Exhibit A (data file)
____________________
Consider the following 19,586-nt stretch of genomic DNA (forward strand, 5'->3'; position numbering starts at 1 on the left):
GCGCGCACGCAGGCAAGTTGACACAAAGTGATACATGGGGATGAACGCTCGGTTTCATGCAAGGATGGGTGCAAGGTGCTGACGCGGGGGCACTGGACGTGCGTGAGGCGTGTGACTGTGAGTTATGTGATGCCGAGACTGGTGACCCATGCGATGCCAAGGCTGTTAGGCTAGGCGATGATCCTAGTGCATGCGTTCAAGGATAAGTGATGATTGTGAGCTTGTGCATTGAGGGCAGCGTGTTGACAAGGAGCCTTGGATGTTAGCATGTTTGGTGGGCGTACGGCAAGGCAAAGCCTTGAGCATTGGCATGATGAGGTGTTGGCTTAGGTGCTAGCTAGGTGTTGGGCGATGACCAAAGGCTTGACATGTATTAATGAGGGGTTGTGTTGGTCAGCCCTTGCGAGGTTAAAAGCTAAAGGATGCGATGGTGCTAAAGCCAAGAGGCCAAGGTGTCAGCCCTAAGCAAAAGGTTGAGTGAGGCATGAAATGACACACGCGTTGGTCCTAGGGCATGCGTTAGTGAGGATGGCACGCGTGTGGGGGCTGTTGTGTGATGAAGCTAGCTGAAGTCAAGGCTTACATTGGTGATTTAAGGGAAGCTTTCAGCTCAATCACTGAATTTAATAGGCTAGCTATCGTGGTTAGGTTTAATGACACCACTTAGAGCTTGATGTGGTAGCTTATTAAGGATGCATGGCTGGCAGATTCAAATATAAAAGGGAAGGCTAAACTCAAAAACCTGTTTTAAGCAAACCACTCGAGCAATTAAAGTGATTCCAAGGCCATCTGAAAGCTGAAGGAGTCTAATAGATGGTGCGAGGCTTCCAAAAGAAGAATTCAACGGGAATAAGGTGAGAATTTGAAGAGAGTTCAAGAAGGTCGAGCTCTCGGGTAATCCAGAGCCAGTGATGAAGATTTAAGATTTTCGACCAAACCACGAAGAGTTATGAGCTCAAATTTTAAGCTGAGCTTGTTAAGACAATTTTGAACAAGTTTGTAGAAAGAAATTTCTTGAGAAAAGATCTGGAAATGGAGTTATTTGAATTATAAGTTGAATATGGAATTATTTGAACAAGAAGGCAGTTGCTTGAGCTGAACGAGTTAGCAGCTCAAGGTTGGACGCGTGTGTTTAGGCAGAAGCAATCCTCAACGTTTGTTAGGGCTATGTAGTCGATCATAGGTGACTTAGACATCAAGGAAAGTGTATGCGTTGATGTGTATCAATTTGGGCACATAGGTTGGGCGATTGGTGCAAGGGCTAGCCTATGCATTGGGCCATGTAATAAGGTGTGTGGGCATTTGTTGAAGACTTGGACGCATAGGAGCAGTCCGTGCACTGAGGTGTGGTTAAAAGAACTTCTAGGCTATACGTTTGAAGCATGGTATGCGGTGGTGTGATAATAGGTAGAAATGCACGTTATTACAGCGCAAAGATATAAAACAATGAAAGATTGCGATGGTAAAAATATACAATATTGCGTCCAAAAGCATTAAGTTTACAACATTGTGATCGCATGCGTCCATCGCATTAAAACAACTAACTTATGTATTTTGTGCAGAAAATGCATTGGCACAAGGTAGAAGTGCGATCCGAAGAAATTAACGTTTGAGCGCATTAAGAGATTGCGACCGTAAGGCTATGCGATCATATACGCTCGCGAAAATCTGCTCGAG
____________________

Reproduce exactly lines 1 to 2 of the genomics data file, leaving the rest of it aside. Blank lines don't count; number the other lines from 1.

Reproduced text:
Consider the following 19,586-nt stretch of genomic DNA (forward strand, 5'->3'; position numbering starts at 1 on the left):
GCGCGCACGCAGGCAAGTTGACACAAAGTGATACATGGGGATGAACGCTCGGTTTCATGCAAGGATGGGTGCAAGGTGCTGACGCGGGGGCACTGGACGTGCGTGAGGCGTGTGACTGTGAGTTATGTGATGCCGAGACTGGTGACCCATGCGATGCCAAGGCTGTTAGGCTAGGCGATGATCCTAGTGCATGCGTTCAAGGATAAGTGATGATTGTGAGCTTGTGCATTGAGGGCAGCGTGTTGACAAGGAGCCTTGGATGTTAGCATGTTTGGTGGGCGTACGGCAAGGCAAAGCCTTGAGCATTGGCATGATGAGGTGTTGGCTTAGGTGCTAGCTAGGTGTTGGGCGATGACCAAAGGCTTGACATGTATTAATGAGGGGTTGTGTTGGTCAGCCCTTGCGAGGTTAAAAGCTAAAGGATGCGATGGTGCTAAAGCCAAGAGGCCAAGGTGTCAGCCCTAAGCAAAAGGTTGAGTGAGGCATGAAATGACACACGCGTTGGTCCTAGGGCATGCGTTAGTGAGGATGGCACGCGTGTGGGGGCTGTTGTGTGATGAAGCTAGCTGAAGTCAAGGCTTACATTGGTGATTTAAGGGAAGCTTTCAGCTCAATCACTGAATTTAATAGGCTAGCTATCGTGGTTAGGTTTAATGACACCACTTAGAGCTTGATGTGGTAGCTTATTAAGGATGCATGGCTGGCAGATTCAAATATAAAAGGGAAGGCTAAACTCAAAAACCTGTTTTAAGCAAACCACTCGAGCAATTAAAGTGATTCCAAGGCCATCTGAAAGCTGAAGGAGTCTAATAGATGGTGCGAGGCTTCCAAAAGAAGAATTCAACGGGAATAAGGTGAGAATTTGAAGAGAGTTCAAGAAGGTCGAGCTCTCGGGTAATCCAGAGCCAGTGATGAAGATTTAAGATTTTCGACCAAACCACGAAGAGTTATGAGCTCAAATTTTAAGCTGAGCTTGTTAAGACAATTTTGAACAAGTTTGTAGAAAGAAATTTCTTGAGAAAAGATCTGGAAATGGAGTTATTTGAATTATAAGTTGAATATGGAATTATTTGAACAAGAAGGCAGTTGCTTGAGCTGAACGAGTTAGCAGCTCAAGGTTGGACGCGTGTGTTTAGGCAGAAGCAATCCTCAACGTTTGTTAGGGCTATGTAGTCGATCATAGGTGACTTAGACATCAAGGAAAGTGTATGCGTTGATGTGTATCAATTTGGGCACATAGGTTGGGCGATTGGTGCAAGGGCTAGCCTATGCATTGGGCCATGTAATAAGGTGTGTGGGCATTTGTTGAAGACTTGGACGCATAGGAGCAGTCCGTGCACTGAGGTGTGGTTAAAAGAACTTCTAGGCTATACGTTTGAAGCATGGTATGCGGTGGTGTGATAATAGGTAGAAATGCACGTTATTACAGCGCAAAGATATAAAACAATGAAAGATTGCGATGGTAAAAATATACAATATTGCGTCCAAAAGCATTAAGTTTACAACATTGTGATCGCATGCGTCCATCGCATTAAAACAACTAACTTATGTATTTTGTGCAGAAAATGCATTGGCACAAGGTAGAAGTGCGATCCGAAGAAATTAACGTTTGAGCGCATTAAGAGATTGCGACCGTAAGGCTATGCGATCATATACGCTCGCGAAAATCTGCTCGAG